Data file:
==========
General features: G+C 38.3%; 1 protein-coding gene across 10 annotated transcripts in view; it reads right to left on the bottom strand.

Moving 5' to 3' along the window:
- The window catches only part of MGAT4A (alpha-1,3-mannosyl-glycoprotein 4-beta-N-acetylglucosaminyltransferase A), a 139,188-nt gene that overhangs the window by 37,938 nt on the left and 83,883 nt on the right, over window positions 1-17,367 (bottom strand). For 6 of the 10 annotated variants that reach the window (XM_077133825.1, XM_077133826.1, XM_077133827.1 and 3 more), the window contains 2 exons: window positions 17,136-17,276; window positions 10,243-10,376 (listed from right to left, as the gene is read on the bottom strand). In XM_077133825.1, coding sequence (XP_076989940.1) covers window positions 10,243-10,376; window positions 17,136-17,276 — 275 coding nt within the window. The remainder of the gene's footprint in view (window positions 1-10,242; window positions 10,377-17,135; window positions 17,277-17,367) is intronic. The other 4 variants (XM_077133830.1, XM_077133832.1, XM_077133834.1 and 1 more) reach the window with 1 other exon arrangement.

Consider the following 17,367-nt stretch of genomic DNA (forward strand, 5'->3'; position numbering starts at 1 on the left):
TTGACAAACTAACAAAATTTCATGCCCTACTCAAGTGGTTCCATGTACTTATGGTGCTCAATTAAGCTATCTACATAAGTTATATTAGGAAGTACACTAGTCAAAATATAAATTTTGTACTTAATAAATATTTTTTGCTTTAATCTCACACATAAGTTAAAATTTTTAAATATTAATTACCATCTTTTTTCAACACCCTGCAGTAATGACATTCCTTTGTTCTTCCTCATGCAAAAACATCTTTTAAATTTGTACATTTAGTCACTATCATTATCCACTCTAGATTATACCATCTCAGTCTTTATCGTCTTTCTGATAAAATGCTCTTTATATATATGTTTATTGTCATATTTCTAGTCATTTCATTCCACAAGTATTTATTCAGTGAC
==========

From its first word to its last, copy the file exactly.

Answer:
General features: G+C 38.3%; 1 protein-coding gene across 10 annotated transcripts in view; it reads right to left on the bottom strand.

Moving 5' to 3' along the window:
- The window catches only part of MGAT4A (alpha-1,3-mannosyl-glycoprotein 4-beta-N-acetylglucosaminyltransferase A), a 139,188-nt gene that overhangs the window by 37,938 nt on the left and 83,883 nt on the right, over window positions 1-17,367 (bottom strand). For 6 of the 10 annotated variants that reach the window (XM_077133825.1, XM_077133826.1, XM_077133827.1 and 3 more), the window contains 2 exons: window positions 17,136-17,276; window positions 10,243-10,376 (listed from right to left, as the gene is read on the bottom strand). In XM_077133825.1, coding sequence (XP_076989940.1) covers window positions 10,243-10,376; window positions 17,136-17,276 — 275 coding nt within the window. The remainder of the gene's footprint in view (window positions 1-10,242; window positions 10,377-17,135; window positions 17,277-17,367) is intronic. The other 4 variants (XM_077133830.1, XM_077133832.1, XM_077133834.1 and 1 more) reach the window with 1 other exon arrangement.

Consider the following 17,367-nt stretch of genomic DNA (forward strand, 5'->3'; position numbering starts at 1 on the left):
TTGACAAACTAACAAAATTTCATGCCCTACTCAAGTGGTTCCATGTACTTATGGTGCTCAATTAAGCTATCTACATAAGTTATATTAGGAAGTACACTAGTCAAAATATAAATTTTGTACTTAATAAATATTTTTTGCTTTAATCTCACACATAAGTTAAAATTTTTAAATATTAATTACCATCTTTTTTCAACACCCTGCAGTAATGACATTCCTTTGTTCTTCCTCATGCAAAAACATCTTTTAAATTTGTACATTTAGTCACTATCATTATCCACTCTAGATTATACCATCTCAGTCTTTATCGTCTTTCTGATAAAATGCTCTTTATATATATGTTTATTGTCATATTTCTAGTCATTTCATTCCACAAGTATTTATTCAGTGAC